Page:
This assignment ${\displaystyle f+{\mathcal {N}}\mapsto \|f+{\mathcal {N}}\|_{p}}$ defines a map, which will also be denoted by ${\displaystyle \|\cdot \|_{p},}$ on the quotient vector space ${\displaystyle L^{p}(S,\mu )={\mathcal {L}}^{p}(S,\mu )/{\mathcal {N}}=\{f+{\mathcal {N}}:f\in {\mathcal {L}}^{p}(S,\mu )\}.}$ This map is a norm on ${\displaystyle L^{p}(S,\mu )}$ called the ${\displaystyle p}$-norm. The value ${\displaystyle \|f+{\mathcal {N}}\|_{p}}$ of a coset ${\displaystyle f+{\mathcal {N}}}$ is independent of the particular function ${\displaystyle f}$ that was chosen to represent the coset since if ${\displaystyle g}$ is any other function then ${\displaystyle g\in f+{\mathcal {N}}}$ if and only if ${\displaystyle f+{\mathcal {N}}=g+{\mathcal {N}}}$ if and only if ${\displaystyle f=g}$ almost everywhere, in which case ${\displaystyle \|f\|_{p}=\|g\|_{p}}$ and so ${\displaystyle \|f+{\mathcal {N}}\|_{p}\;{\stackrel {\scriptscriptstyle {\text{def}}}{=}}\;\|f\|_{p}}$ does indeed equal ${\displaystyle \|g+{\mathcal {N}}\|_{p}\;{\stackrel {\scriptscriptstyle {\text{def}}}{=}}\;\|g\|_{p}.}$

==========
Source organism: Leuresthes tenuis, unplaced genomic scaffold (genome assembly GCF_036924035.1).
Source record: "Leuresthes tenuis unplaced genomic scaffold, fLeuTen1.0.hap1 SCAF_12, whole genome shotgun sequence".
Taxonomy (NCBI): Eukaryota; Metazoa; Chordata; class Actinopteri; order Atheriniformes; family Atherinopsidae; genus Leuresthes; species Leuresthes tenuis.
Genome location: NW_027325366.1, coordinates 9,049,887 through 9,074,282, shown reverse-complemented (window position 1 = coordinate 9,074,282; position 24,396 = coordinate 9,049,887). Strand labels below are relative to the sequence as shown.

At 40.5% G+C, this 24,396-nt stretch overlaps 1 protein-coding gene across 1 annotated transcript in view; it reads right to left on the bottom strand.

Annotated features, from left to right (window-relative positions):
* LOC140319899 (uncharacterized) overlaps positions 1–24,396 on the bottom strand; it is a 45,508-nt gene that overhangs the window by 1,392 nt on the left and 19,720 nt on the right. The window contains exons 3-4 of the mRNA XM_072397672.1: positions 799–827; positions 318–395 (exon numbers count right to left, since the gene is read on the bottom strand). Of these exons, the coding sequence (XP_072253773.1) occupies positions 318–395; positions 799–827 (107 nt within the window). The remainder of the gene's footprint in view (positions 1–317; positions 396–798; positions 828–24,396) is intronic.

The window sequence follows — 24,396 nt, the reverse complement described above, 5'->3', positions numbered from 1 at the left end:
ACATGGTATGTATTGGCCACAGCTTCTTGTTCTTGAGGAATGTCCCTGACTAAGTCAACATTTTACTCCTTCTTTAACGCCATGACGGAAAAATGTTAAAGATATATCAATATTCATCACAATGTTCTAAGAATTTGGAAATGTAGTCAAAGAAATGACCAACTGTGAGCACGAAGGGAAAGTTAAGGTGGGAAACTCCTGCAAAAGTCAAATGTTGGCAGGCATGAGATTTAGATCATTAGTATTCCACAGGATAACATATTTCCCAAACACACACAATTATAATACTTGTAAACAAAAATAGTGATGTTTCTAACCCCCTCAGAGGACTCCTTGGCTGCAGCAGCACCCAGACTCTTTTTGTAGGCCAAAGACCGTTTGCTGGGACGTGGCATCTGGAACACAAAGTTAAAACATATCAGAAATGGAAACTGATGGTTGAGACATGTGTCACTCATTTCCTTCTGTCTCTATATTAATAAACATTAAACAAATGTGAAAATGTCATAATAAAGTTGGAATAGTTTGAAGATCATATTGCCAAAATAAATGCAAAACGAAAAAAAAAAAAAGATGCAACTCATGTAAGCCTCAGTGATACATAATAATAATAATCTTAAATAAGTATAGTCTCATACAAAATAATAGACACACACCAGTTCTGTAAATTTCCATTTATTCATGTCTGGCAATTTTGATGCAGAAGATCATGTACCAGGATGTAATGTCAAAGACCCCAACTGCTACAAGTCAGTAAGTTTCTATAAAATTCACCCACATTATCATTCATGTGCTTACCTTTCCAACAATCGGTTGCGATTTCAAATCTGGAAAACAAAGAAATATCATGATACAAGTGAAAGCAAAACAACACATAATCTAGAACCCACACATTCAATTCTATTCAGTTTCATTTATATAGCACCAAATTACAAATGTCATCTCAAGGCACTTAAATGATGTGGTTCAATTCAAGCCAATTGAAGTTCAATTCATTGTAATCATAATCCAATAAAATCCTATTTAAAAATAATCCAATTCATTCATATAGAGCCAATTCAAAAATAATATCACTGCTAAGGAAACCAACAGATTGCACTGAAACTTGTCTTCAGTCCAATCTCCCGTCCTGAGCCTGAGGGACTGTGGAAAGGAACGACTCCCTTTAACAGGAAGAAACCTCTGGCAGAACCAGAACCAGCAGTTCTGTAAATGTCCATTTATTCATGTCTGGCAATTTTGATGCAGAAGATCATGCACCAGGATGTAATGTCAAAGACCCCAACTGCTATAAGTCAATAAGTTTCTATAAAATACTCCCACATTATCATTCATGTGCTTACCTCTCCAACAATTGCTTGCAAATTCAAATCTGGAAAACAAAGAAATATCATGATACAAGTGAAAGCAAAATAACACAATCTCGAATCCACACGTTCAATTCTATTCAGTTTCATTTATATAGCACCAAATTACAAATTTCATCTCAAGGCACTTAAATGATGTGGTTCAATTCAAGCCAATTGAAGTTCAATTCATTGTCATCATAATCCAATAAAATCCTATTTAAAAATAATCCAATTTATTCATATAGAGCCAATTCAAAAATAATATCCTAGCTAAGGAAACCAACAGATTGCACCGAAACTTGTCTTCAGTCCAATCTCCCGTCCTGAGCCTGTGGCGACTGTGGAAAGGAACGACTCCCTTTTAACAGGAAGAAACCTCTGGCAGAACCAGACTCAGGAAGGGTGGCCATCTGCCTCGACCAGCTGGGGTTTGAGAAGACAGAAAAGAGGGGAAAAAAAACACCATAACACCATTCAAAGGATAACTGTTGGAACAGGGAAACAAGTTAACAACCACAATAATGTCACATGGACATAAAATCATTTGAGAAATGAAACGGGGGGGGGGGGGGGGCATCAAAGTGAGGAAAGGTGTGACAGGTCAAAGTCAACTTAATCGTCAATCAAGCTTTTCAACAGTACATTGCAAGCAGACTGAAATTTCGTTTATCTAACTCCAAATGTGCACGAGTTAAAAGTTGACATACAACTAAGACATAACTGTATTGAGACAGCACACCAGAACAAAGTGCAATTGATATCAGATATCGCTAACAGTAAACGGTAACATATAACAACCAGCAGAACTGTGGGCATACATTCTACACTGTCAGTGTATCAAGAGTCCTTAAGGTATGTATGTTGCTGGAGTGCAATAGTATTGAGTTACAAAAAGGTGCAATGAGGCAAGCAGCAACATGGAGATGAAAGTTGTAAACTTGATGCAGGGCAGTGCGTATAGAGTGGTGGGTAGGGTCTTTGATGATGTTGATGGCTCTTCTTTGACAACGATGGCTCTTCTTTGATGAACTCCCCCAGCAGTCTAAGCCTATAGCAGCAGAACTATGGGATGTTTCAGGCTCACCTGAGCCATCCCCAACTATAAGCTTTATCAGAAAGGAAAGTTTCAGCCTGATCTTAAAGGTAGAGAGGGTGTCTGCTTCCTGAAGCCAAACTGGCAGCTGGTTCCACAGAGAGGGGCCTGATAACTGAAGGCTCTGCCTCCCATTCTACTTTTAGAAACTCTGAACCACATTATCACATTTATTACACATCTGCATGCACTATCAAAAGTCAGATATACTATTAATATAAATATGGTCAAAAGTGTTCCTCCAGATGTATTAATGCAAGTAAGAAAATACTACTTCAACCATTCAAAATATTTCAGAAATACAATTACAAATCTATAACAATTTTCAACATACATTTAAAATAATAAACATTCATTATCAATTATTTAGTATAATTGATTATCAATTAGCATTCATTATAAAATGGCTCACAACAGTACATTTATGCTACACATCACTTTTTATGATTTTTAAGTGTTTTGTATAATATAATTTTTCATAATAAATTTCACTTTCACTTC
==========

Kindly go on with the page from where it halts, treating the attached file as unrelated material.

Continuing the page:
The Lebesgue ${\displaystyle L^{p}}$ space

The normed vector space ${\displaystyle \left(L^{p}(S,\mu ),\|\cdot \|_{p}\right)}$ is called ${\displaystyle L^{p}}$ space or the Lebesgue space of ${\displaystyle p}$-th power integrable functions and it is a Banach space for every ${\displaystyle 1\leq p\leq \infty }$ (meaning that it is a complete metric space, a result that is sometimes called the Riesz–Fischer theorem). When the underlying measure space ${\displaystyle S}$ is understood then ${\displaystyle L^{p}(S,\mu )}$ is often abbreviated ${\displaystyle L^{p}(\mu ),}$ or even just ${\displaystyle L^{p}.}$ Depending on the author, the subscript notation ${\displaystyle L_{p}}$ might denote either ${\displaystyle L^{p}(S,\mu )}$ or ${\displaystyle L^{1/p}(S,\mu ).}$

The above definitions generalize to Bochner spaces.